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Preparing your house for winter

Preparing your house for winter

When the nights draw in and temperatures start to drop, it’s time to start getting your home ready for winter. From servicing your boiler to cleaning your gutters, here’s how to prepare, inside and out.

Daniel Hutson
From the Motor team
3
minute read
posted 4 NOVEMBER 2019

1. Get your boiler serviced

A boiler is one of the hardest working appliances in any home, so most energy suppliers will tell you it’s important that it’s serviced at least once a year.

Many people choose to take out boiler insurance. But it’s worth bearing in mind that if you have boiler cover and you need to make a claim, lack of proper maintenance could invalidate your policy.

If you don’t already have boiler cover, some insurance providers allow you to add it to your existing home insurance policy for a fee.

2. Bleed your radiators

When the weather gets cold, you’ll want your radiators working to their full capacity. Bleeding radiators at least once a year can ensure the hot water in them keeps circulating properly.

3. Have your chimney professionally swept

According to the National Association of Chimney Sweeps, having your chimney swept professionally will ‘aid in the prevention of chimney fires and reduce the risk of dangerous fume emissions from blocked heating appliances, flue-ways and chimneys’.

It’s recommended you have your chimney properly swept at least once a year, or after an extended period of non-use. You can find an expert chimney sweep in your area via the NACS website.

4. Check all doors and windows

Door and window seals can start to show signs of wear and tear after a few years and potentially let cold air into the house, This could result in less efficient heating and higher energy bills. Take a little time to check the seals and any putty around your doors and windows, and fill any gaps with caulk.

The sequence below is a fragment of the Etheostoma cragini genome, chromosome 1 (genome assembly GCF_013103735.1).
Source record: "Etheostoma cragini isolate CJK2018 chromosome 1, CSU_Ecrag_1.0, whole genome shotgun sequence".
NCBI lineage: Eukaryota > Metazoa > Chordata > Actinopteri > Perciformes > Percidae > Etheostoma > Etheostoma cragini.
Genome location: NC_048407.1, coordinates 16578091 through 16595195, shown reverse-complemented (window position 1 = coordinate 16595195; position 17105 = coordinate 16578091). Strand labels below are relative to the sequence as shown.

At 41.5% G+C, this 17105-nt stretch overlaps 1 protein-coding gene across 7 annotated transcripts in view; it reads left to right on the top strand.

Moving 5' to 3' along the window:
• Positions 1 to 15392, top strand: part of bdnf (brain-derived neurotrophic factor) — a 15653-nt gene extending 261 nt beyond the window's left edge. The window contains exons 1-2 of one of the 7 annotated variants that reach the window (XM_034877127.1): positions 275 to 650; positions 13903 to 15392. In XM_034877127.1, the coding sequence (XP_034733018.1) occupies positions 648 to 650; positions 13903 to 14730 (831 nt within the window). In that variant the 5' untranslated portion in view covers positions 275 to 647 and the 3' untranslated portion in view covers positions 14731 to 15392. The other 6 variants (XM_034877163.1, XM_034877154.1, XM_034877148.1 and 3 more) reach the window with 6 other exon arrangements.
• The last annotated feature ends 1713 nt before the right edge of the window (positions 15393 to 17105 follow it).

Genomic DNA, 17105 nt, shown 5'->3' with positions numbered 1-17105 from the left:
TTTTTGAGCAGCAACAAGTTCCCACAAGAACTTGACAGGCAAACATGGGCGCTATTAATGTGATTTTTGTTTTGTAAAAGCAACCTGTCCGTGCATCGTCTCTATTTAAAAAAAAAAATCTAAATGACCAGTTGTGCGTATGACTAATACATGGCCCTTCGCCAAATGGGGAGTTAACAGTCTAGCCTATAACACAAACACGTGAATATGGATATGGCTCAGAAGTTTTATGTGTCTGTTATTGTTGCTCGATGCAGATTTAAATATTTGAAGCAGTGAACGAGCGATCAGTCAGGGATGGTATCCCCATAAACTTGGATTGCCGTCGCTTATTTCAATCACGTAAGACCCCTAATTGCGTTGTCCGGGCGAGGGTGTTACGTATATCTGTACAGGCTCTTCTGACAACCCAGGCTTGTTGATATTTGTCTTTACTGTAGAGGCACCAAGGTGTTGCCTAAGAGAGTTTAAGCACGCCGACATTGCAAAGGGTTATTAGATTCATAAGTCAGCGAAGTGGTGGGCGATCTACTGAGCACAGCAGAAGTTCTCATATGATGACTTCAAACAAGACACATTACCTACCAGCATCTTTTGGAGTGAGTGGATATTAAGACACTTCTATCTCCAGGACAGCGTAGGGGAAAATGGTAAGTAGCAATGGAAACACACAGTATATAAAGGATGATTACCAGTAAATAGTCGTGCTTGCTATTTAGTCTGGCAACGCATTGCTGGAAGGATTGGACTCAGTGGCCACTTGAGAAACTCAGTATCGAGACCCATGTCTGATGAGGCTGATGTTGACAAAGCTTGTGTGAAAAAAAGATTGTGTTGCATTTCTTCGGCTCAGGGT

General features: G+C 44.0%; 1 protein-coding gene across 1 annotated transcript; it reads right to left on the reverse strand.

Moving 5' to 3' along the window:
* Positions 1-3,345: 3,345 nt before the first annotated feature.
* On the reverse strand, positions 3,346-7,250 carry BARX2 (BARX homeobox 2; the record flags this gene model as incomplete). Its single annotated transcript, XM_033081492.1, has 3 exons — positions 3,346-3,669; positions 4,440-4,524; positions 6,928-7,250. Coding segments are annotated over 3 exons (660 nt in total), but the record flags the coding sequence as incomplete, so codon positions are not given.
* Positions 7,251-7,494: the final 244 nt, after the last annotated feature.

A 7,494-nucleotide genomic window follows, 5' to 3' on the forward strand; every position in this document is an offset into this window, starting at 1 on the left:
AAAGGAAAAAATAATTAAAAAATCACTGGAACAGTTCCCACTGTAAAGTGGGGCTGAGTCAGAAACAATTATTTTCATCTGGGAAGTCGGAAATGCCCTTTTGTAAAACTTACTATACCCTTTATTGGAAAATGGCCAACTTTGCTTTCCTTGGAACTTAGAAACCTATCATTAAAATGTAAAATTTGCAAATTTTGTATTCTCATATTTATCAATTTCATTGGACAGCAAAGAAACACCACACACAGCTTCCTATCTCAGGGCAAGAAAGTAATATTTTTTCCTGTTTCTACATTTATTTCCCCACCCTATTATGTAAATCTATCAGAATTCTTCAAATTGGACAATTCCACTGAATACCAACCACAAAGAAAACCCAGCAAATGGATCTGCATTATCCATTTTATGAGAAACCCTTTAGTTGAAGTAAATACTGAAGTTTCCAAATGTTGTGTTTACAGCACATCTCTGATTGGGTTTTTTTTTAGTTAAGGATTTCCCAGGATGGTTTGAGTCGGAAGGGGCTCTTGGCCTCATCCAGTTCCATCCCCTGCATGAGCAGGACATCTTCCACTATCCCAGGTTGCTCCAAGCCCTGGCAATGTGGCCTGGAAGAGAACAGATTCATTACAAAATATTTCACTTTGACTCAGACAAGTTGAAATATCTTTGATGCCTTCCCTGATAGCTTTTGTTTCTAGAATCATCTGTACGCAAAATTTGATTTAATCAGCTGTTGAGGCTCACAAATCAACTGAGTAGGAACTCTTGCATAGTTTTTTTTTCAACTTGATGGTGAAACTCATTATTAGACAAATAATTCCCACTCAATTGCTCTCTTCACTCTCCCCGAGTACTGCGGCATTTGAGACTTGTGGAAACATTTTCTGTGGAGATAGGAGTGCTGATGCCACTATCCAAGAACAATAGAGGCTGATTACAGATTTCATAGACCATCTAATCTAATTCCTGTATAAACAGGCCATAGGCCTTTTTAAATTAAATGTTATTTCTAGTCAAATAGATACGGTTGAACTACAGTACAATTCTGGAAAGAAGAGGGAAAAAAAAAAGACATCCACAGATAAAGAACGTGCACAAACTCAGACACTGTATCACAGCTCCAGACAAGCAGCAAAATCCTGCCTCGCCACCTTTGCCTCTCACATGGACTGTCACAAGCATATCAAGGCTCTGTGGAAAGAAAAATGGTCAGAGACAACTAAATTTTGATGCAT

5. Protect your pipes

Check that pipes are properly insulated and replace the insulation if it’s no longer in a good condition. You can pick up insulated tubing from any good DIY store.

6. Clear all drains and gutters

Give drains and gutters a proper clean-out before the heavier rains of late autumn/winter. If debris isn’t removed, it can lead to damp problems and internal leaks.

7. Invest in insulation

Insulation can help you save on your energy bills, as well as give you the benefit of extra warmth. There are two types of wall insulation:

  • Cavity wall This is designed for homes with walls that are made of two layers, with a gap or ‘cavity’ between them. Insulating material is injected into the cavity.
  • Solid wall insulation Houses built before 1920 will probably have solid walls. These can be insulated externally or internally, but doing this involves a considerable amount of work and, if insulating externally, may require planning permission.

Around 25% of heat is lost through the roof of an uninsulated home. Insulating your loft, attic room or flat roof can cut heat loss and save you money. The recommended depth of mineral wool insulation is 270mm, but other materials may need different depths.

Get the garden in order

Falling leaves can clog up gutters and drains, and loose branches and foliage could cause damage in a storm. Tidy up the garden and give trees and shrubs a prune to get them winter ready. Put away any garden furniture and equipment that’s not completely weatherproof.

Check the roof 

Your home needs to be watertight, so give the roof a quick survey to check for damage, and get any loose tiles replaced.

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